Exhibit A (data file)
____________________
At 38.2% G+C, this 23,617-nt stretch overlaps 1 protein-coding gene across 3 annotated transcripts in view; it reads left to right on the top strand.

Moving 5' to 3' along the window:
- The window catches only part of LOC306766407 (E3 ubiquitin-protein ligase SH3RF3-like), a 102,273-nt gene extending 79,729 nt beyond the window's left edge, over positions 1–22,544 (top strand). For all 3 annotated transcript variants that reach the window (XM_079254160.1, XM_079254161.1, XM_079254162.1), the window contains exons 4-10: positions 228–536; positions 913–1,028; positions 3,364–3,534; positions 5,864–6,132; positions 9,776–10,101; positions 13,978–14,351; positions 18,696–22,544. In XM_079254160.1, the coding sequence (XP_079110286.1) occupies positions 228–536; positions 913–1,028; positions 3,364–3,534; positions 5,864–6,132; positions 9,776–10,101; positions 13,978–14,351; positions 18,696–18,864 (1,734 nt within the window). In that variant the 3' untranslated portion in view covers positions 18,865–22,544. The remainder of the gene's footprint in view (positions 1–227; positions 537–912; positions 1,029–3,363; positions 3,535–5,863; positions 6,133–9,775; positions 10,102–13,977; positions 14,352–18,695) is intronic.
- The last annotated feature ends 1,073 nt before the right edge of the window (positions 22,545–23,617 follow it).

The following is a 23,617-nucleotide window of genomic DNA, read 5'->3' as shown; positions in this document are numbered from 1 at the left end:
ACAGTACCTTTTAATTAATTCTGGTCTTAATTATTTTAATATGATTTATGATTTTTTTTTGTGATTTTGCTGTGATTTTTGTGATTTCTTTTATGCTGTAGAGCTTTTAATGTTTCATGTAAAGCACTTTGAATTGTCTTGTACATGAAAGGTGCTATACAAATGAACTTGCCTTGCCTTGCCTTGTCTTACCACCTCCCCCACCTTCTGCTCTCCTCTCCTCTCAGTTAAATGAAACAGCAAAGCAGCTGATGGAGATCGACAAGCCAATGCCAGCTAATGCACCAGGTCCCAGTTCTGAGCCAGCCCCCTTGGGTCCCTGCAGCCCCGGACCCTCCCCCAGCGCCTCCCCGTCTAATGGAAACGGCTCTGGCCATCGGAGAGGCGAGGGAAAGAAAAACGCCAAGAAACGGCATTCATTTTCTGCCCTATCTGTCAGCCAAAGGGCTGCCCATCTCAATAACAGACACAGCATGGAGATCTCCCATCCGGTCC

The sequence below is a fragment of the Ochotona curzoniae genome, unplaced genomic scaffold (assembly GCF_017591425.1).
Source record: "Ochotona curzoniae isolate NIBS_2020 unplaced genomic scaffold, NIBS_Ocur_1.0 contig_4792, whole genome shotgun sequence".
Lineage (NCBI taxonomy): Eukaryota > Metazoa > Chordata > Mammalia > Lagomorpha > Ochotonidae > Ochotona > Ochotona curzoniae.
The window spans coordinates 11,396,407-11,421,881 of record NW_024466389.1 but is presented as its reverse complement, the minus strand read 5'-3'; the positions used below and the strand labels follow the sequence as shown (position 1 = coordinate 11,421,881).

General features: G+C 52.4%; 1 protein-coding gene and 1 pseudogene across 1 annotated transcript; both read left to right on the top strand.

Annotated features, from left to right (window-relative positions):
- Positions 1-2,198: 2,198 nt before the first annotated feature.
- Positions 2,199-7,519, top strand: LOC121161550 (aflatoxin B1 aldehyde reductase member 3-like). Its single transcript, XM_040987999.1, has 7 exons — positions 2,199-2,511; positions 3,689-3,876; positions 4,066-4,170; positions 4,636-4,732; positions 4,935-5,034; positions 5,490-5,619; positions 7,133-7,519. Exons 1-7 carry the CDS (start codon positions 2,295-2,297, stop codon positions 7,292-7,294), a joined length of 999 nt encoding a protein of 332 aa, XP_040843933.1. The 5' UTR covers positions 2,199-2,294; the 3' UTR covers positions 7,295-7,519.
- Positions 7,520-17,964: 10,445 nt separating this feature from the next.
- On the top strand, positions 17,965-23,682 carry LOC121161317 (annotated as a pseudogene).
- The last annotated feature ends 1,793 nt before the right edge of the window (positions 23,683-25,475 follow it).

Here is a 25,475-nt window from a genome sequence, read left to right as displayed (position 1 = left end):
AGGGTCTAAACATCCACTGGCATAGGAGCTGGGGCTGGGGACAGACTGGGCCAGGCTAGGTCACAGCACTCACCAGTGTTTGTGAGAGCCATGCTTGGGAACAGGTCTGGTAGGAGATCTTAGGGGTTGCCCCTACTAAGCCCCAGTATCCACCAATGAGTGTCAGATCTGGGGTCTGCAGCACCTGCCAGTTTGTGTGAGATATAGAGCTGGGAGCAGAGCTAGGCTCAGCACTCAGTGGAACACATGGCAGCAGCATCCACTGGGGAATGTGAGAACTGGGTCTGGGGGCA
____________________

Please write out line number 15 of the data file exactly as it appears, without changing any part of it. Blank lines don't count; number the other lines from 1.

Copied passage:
- Positions 7,520-17,964: 10,445 nt separating this feature from the next.